I think if you lose the mount and get a nice VESA wall mount and bluetooth controls the main issues will dissappear. And at the end of the day it’s a G5…..

Matt said on September 1, 2004 12:25 PM

Personally, I would do what any good student would do; sacrifice any social life for the next 3 months and get both. And think about it, with the two of them, you’ll easily spend a good 3 months playing with them, networking them, and doing other lovely, all of course legal (¨¨), things with them. You’ll never even notice you never went out for all that time!

The student logic is almost always the best logic, somehow…

Olly Hodgson said on September 1, 2004 12:25 PM

I like the new one’s looks. You’re right, its not as night as the G4 iMac, but its still nice.

I’m not so sure what it’ll be like with loads of wires hanging out of the back of it, but we shall see.

The wireless keyboard and mouse option is the way forward I feel.

The printers (etc) cables will have to be routed through the hole in the back of the stand and hidden somehow though…

Luke Scammell said on September 1, 2004 12:57 PM

Even the fastest computers are slow enough, you’ll hate yourself if you buy something that’s a couple of generations old, especially if you’re ever going to play a game.

One concern I have about the design is what happens if the screen goes? You’re completely stuck. Of course I may well have missed a VGA/DVI port hiding away somewhere. If there isn’t one I consider it a massive oversight, as at least that way you can plug in any old monitor to get anything work copied off while it’s away for repair.

Gotta love the looks/design though ;) (steadfast PC user)

Jonathan M. Hollin said on September 1, 2004 1:31 PM

“The white space in the front is a bit off-putting”

Maybe, but it has a purpose - Apple understands how its computers are used! :-)

K said on September 1, 2004 2:00 PM

“No wonder people likened it to one of Steve Jobs other creations, Luxo Jn.”

Um, I know this was a joke, but aren’t we giving a bit too much credit to Mr Jobs? John Lasseter, folks, John Lasseter.

Chris Carpenter said on September 1, 2004 2:13 PM

I don’t think it’s too awful looking, and the performace is too much of an advantage to sacrafice for a slightly better design. Just concentrate on the sleek operating system and don’t pay attention to the computer it’s in.

Personally, I want a G5 Powerbook. Oh, and yes, there are VGA outs on the new iMac (Luke).

nick said on September 1, 2004 3:16 PM

generally I like the new iMac. And I agree with a number of others here - function outweighs form in the long run (course by the time you’re accustomed to the form, the function will be old hat per Moore’s law…)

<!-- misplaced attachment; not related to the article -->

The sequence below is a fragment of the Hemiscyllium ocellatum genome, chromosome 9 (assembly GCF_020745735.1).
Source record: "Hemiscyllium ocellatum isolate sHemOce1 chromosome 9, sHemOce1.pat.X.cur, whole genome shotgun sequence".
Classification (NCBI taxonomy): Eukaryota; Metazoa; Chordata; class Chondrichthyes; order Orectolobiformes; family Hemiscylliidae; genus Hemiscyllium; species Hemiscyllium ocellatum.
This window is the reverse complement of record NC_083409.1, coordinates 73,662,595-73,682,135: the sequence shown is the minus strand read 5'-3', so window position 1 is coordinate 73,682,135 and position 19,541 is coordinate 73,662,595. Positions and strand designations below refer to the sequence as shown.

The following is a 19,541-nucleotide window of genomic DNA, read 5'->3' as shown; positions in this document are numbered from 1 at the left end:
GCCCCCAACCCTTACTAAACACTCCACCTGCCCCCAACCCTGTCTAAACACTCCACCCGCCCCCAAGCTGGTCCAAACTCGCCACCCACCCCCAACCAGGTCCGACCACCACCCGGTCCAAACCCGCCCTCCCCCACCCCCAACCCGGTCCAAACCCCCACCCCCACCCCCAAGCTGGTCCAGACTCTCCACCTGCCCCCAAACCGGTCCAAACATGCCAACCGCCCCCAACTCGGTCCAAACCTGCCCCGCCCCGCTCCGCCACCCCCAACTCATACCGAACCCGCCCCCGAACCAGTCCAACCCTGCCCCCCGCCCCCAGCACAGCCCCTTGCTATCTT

What concerns me is that the stand/leg/base looks too narrow to properly stablize/balance the large (heavy at 18+ pounds) screen/system. I’m fearful (having not seen it in the store, and tried tipping myself hehe) that a bump could send the iMac onto it’s side or face.
I’m sure Apple is smarter than that, but that’s my initial thought. will see it when it gets to the stores…

ian said on September 1, 2004 4:04 PM

so if they can fit a G5 chip into something so thin.. surely the G5 powerbook is around the corner? Now thats what i’m waiting for :-)

Phil Robinson said on September 1, 2004 4:16 PM

Andy, I had the same design concerns as you when I first looked at the G5 iMac, but I have to admit it’s growing on me.

The problem I’m having is how do I (as a long time PC user who just blew up his home PC) justify to my wife the extra cost (and you have to admit, the extra cost of ownership) of getting the iMac over a new Wintel PC. :)

I also considered getting a G4 iMac, but I can get twice the machine (in RAM and HDD anyway) in a new G5 over any deal I can find here in the U.S. on a new G4 for just a couple $100 more.

aj said on September 1, 2004 4:53 PM

The G4 iMac was a step forward, but its design turned off as many people as it excited. This new iMac is definitely targeted at Windows switchers (“Get this cool accessory for your iPod…it even matches!”) I do like the fact that you can VESA mount this iMac on any number of standard tilt/swivel arms - as others have said, adding Bluetooth input devices means a potentially clutter-free desktop, and its thin profile means it can go a lot of places the older one couldn’t — in the kitchen, very small offices, EasyInternet cafťs, wallmounted to workstations in university dorms, etc. It seems infinitely more attractive (especially in the CD-ROM-less educational version) as a client workstation for large deployments for schools or even corporations. To me, the design seems much more functional than other all-in-ones (like those horrible Sony ones with the fold-up screen, or the Gateway Profile); comparatively, it’s right in line pricewise with similarly specced brand-name PCs.
A lot of buyers do look just at the specs — a 20” G5 widescreen seems like a bargain at $1899. People have mentioned that at that price, Bluetooth and WiFi should be built-in, and I agree: I’m betting those will be the loss-leaders that 3rd-party Apple retailers use to lure buyers.